Although the inability to instruct students in kindergarten through third grade on sexual orientation or gender identity seems like a rather stupid hill to die on, the woke Walt Disney Co. has decided to go all in.
Following the Florida Legislature’s passage of the Parental Rights in Education bill — which critics disingenuously call the “Don’t Say Gay” bill — Disney CEO Bob Chapek issued an apology to his employees for not being a “stronger ally” and said this legislation was “yet another challenge to basic human rights,” according to WKMG-TV in Orlando.
He also said the company would “pause” all political donations in the state.
After Republican Gov. Ron DeSantis signed the bill into law on Monday, Disney issued a statement that said the company’s goal was “for this law to be repealed by the legislature or struck down in the courts” and that it would help to make that happen.
Statement from The Walt Disney Company on signing of Florida legislation: pic.twitter.com/UVI7Ko3aKS
— Walt Disney Company (@WaltDisneyCo) March 28, 2022
Republican state Rep. Spencer Roach responded to the statement with a tweet noting that legislators had held two meetings “to discuss a repeal of the 1967 Reedy Creek Improvement Act, which allows Disney to act as its own government.”
“If Disney wants to embrace woke ideology, it seems fitting that they should be regulated by Orange County,” Roach said.
Yesterday was the 2nd meeting in a week w/fellow legislators to discuss a repeal of the 1967 Reedy Creek Improvement Act, which allows Disney to act as its own government. If Disney wants to embrace woke ideology, it seems fitting that they should be regulated by Orange County. pic.twitter.com/6sj29Gj6Wz
— SpencerRoach (@SpencerRoachFL) March 30, 2022
That legislation created the Reedy Creek Improvement District, which allows Walt Disney World — which sits on land in both Orange and Osceola counties, and two different cities — to govern itself.
Forbes described what this designation means: “Rather than local governments, Disney is in control of everything from construction zoning, building codes and fire department services to controlling its own electricity, roads and water, meaning if the law is repealed, Disney will now have to get government approval for decisions about its operations — which might be harder or take longer to get.”
WKMG political analyst Jim Clark explained it as follows: “In effect, they’re their own city out there. They can zone the way they want. They can do things the way they want. They can even build a nuclear power plant if they want.”
So, obviously, Disney is very happy with its independent status and would like it to continue.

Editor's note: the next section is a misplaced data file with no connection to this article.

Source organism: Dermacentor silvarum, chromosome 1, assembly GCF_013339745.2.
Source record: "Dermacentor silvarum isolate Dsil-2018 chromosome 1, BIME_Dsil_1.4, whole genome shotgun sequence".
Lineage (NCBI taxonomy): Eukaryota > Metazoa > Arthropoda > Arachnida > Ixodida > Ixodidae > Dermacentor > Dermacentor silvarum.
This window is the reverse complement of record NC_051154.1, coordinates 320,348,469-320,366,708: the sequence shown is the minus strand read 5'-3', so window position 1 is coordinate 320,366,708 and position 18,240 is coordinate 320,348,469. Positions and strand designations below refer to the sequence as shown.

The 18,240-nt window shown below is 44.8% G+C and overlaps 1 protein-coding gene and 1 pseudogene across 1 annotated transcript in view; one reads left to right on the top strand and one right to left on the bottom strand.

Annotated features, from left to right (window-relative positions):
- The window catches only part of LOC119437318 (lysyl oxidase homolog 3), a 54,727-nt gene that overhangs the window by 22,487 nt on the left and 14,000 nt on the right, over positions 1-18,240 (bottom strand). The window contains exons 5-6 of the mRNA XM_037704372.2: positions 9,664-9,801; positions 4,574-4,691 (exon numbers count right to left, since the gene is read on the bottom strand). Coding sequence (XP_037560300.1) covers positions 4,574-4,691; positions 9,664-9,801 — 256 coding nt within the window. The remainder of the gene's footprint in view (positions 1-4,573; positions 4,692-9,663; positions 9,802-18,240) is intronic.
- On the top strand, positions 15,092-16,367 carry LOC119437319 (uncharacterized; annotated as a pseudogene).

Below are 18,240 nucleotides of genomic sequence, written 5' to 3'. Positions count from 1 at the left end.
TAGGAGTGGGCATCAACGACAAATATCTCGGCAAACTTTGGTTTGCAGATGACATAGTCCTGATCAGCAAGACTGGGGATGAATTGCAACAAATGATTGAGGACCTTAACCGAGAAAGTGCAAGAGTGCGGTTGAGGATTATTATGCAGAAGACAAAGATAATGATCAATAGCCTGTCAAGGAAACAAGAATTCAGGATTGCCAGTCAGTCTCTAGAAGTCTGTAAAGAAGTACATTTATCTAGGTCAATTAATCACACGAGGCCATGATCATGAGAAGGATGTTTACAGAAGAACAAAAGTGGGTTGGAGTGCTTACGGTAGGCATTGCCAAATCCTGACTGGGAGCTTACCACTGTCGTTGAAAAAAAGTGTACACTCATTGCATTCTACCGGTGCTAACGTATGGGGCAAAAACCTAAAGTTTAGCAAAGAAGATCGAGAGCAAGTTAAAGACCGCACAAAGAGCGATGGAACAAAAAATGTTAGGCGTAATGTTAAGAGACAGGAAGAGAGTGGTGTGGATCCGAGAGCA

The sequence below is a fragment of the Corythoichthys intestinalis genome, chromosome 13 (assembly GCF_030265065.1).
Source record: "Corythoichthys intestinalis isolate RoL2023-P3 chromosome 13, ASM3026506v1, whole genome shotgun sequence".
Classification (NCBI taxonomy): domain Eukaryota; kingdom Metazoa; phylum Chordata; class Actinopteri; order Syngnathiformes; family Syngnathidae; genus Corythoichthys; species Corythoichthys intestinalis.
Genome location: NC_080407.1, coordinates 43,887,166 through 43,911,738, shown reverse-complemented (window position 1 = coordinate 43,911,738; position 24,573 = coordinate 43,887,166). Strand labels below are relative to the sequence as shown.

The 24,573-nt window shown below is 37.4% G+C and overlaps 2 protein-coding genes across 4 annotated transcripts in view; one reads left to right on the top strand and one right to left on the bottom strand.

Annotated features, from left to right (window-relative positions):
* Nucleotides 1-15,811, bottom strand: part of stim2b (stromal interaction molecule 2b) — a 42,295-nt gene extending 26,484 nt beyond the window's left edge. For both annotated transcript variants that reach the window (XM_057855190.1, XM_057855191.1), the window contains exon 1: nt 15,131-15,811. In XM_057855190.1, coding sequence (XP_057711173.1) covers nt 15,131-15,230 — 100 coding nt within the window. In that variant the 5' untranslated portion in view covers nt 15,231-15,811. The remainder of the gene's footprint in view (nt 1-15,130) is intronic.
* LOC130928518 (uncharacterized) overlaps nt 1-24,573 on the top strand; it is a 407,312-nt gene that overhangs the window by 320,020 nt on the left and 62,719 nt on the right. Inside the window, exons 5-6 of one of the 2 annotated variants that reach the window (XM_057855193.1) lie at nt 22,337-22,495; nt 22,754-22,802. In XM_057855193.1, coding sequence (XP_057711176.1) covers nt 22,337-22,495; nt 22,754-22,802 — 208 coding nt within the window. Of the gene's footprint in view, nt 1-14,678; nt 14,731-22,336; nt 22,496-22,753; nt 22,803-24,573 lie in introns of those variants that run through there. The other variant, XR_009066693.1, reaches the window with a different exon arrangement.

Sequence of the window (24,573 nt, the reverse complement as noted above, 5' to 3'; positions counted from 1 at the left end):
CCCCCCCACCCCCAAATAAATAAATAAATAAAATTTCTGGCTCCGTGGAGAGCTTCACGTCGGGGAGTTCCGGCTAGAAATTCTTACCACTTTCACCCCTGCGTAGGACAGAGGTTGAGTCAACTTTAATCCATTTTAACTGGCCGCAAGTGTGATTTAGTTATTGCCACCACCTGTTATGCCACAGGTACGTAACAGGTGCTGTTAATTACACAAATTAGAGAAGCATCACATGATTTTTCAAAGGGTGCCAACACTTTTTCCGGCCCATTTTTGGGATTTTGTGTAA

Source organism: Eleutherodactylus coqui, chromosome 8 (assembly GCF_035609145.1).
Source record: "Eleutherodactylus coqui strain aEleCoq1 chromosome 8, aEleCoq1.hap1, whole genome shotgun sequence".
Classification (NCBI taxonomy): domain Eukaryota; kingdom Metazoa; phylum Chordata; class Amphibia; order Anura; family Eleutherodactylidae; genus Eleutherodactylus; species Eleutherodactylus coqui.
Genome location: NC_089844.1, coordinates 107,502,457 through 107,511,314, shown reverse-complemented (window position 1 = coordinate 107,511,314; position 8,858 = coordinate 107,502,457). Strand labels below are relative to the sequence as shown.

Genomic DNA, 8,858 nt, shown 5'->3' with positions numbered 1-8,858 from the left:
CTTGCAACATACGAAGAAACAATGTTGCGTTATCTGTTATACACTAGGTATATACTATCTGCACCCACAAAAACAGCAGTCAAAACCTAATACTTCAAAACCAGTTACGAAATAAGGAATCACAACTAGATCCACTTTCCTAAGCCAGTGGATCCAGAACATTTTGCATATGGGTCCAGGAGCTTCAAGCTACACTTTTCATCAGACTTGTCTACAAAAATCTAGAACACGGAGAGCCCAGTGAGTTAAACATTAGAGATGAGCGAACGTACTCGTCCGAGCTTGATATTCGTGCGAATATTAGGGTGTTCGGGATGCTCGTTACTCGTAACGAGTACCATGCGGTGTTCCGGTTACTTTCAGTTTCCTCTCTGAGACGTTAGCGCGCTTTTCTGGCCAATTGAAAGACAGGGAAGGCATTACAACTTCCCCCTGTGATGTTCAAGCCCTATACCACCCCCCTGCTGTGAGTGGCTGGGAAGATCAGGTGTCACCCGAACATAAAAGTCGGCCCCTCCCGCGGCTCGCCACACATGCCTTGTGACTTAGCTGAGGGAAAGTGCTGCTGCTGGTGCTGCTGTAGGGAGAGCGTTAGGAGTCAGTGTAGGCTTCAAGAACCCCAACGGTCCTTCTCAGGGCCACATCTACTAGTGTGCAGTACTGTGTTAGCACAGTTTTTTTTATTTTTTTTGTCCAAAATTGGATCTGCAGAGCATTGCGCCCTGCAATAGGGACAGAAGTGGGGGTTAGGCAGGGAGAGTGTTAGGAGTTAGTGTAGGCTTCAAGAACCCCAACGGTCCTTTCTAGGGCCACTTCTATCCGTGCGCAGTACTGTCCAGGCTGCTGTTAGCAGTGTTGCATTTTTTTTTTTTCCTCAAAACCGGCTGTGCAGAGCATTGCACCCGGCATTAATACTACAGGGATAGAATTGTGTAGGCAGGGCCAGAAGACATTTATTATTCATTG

Speaking at a news conference in Ponte Vedra Beach, Florida, on Thursday, DeSantis said that given Disney’s promise to fight the Parental Rights in Education law, state legislators might consider the repeal of Reedy Creek, WKMG reported.
“I would not say that that’d be retaliatory,” he told reporters. “I mean, the way I view it is, you know, there are certain entities that have exerted a lot of influence through corporate means to generate special privileges in the law. I don’t think we should have special privileges in the law at all.”
He then mentioned another “special favor” granted to Disney by the state Legislature last year.
The Social Media Platforms bill, which the governor signed on May 24, 2021, banned Big Tech companies from censorship by allowing individuals to sue them. Shortly before the bill was passed, a lawmaker added language that exempted operators of theme parks.
Should some of Disney’s special privileges be withdrawn?
“At the 11th hour,” DeSantis said, “the Legislature slips in a provision to that law that said, if you operate a theme park, it doesn’t apply to you. And that was meant solely to protect Disney. And I opposed that when it happened.”
The governor continued, “I had to make a decision. Do I veto? Do I throw the baby out with the bathwater and veto the entire bill? … I didn’t think it was worth doing. But if you look at like a provision like that, repeal that, that shouldn’t be there anyways.”
He said it was “the one time [Disney] got something” during his time as governor.
“I think that’s one of the reasons they’ve got so far over their skis on this on this parental rights stuff, because I think they’re used to having their way and they’re not used to having people that will stand in their way and say, ‘Actually, the state of Florida is going to be governed by the best interest of the people in Florida,’” DeSantis said.
“You know, we’re certainly not going to bend a knee to woke executives in California. That is not the way the state’s going to be run,” he said.
To be sure, Florida has benefited enormously from Disney World’s presence, but that doesn’t mean its management team can start calling the shots in the state.
The company certainly doesn’t have the right to threaten the governor and Legislature. DeSantis is right on the money here. Why would Florida go above and beyond to give Disney an exemption to a law when it’s so clearly acting against the interests of the state’s children?
Disney is entrenched in Florida. Stripping the company of its “special privileges” would have a serious impact — and shareholders will not be too happy if the company’s anti-family activism starts to diminish their returns.